From the linked article:
"Verizon may have broken the law, and the Department of Justice is overstepping its bounds in trying to intimidate the state PUC from investigating the potential violation," said Shenna Bellows, executive director of the Maine Civil Liberties Union. "And I do think it sets an extraordinarily dangerous precedent for the federal government to threaten to sue the state, (which is) merely doing its job."
An anonymous reader writes "In what could set the stage for an indirect decision over the NSA domestic surveillance program, The Justice Department has threatened the state of Maine with a lawsuit should the state's Public Utilities Commission investigate complaints from Maine customers that Verizon, by cooperating with the NSA without their customers' consent, violated privacy laws. Maine's PUC is expected to make its decision today.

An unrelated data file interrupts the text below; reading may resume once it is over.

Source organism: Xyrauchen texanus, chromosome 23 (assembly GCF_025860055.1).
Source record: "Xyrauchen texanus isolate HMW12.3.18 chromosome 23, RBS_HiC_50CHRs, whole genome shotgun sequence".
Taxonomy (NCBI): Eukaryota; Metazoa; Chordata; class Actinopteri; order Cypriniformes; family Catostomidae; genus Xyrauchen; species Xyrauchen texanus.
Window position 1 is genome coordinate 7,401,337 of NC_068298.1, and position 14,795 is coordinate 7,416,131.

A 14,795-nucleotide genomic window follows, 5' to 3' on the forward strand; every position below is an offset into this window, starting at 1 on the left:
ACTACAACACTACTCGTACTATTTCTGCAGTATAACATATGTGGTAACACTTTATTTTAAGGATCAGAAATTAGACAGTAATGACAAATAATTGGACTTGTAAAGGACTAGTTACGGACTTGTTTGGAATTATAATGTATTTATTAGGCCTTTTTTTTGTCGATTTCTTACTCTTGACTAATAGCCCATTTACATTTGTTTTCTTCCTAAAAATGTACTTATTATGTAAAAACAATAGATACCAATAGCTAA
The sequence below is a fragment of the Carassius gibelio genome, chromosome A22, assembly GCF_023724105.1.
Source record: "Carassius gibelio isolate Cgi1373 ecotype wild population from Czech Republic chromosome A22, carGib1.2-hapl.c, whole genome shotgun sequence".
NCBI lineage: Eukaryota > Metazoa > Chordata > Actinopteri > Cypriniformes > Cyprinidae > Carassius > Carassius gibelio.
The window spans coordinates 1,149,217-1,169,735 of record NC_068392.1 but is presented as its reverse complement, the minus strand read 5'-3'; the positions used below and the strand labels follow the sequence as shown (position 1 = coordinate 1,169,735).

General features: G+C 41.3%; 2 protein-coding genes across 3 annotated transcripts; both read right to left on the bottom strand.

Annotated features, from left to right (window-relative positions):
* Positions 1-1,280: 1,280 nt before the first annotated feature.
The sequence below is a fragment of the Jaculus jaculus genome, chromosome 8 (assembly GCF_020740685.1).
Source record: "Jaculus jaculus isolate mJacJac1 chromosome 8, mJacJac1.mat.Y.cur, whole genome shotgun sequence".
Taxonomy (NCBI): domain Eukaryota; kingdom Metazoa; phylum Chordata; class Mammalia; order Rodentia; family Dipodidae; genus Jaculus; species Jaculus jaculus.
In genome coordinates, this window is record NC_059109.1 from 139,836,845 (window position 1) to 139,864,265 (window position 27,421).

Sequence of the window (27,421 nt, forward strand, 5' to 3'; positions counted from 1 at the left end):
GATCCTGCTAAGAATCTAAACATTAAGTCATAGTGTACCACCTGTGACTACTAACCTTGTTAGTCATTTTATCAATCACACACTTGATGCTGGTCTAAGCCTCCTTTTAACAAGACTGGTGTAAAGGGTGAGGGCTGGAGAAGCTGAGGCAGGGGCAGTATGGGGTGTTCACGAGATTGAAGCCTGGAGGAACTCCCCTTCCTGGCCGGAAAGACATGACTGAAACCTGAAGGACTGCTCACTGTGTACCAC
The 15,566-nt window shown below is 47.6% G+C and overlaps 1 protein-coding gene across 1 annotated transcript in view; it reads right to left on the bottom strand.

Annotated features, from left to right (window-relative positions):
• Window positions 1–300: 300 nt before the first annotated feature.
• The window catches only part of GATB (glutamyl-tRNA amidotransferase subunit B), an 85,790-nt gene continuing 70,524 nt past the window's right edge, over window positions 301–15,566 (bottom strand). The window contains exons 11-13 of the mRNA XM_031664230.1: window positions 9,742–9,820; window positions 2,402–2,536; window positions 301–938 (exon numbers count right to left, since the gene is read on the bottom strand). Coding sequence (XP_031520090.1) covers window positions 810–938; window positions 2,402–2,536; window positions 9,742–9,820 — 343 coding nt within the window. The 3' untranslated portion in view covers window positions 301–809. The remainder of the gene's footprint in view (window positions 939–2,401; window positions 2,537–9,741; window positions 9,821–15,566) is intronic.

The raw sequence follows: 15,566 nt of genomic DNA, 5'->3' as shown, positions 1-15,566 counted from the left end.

(More from the article below.)
The Maine complaint, filed in May by 22 Verizon customers, is one of several similar cases around the country. The cases were sparked by news reports alleging that phone companies have cooperated with government surveillance efforts by providing the domestic phone call records of millions of Americans.
In Vermont, where state officials are considering whether to open an investigation of Verizon and AT&T, the Justice Department has come down against the idea. The department has filed lawsuits to prevent the disclosure of information in New Jersey and Missouri."